Steven.'s picture
Steven.
Offline
Joined: 27-06-06
Feb 19 2012 17:02

My response to cartwheels was pretty curt. However, in my defence I have known him for a long time now, and I'm sure he would be open about the fact that he does not often engage in discussion in shall we say the most diplomatic fashion.

fingers malone wrote:
Steven. wrote:

it's unfortunate you feel this is the case. Those shop stewards of us who helped write it didn't think so. I know in my shop stewards committee we spend half our time moaning about how the union is screwing us over, perhaps your workplace is different. The problem is that apart from me and one other anarchist everyone else on the committee thinks what we need to do is get left-wingers elected to the NEC. To me, this is an extremely serious problem.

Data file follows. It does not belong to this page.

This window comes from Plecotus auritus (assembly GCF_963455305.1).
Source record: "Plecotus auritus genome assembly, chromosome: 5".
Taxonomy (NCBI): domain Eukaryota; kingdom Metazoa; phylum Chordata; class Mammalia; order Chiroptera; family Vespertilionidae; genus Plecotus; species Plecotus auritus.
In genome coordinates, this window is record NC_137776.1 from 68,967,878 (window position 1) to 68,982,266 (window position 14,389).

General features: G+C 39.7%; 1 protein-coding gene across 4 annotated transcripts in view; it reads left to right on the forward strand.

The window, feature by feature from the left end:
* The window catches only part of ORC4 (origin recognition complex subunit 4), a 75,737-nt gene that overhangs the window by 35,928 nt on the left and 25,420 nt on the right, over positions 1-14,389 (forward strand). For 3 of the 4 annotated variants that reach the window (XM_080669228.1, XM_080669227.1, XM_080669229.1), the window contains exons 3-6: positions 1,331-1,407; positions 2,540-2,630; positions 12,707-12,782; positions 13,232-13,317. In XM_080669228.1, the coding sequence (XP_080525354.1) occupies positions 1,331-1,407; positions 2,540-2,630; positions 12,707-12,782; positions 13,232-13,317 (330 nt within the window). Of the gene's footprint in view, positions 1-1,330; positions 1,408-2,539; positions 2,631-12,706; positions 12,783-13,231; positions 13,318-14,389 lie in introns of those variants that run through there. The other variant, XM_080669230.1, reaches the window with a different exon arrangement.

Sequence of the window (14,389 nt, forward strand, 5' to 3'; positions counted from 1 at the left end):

Ok, then this is a difference of workplace culture, we never talk about electing left wingers to the NEC as a solution.
The problem of relationship between us as workplace militants for our ourselves and us as workplace militants for the union does come up, it is a real issue, especially during these national pension strikes, but I think my experience is just different and so I draw different conclusions from it.

I should have also said here, not just electing people to the NEC, but also other committees like the service group executive, and other things like trying to pass various resolutions through the branch, region, national conferences etc. All of which I believe are equally dead ends.

fingers malone wrote: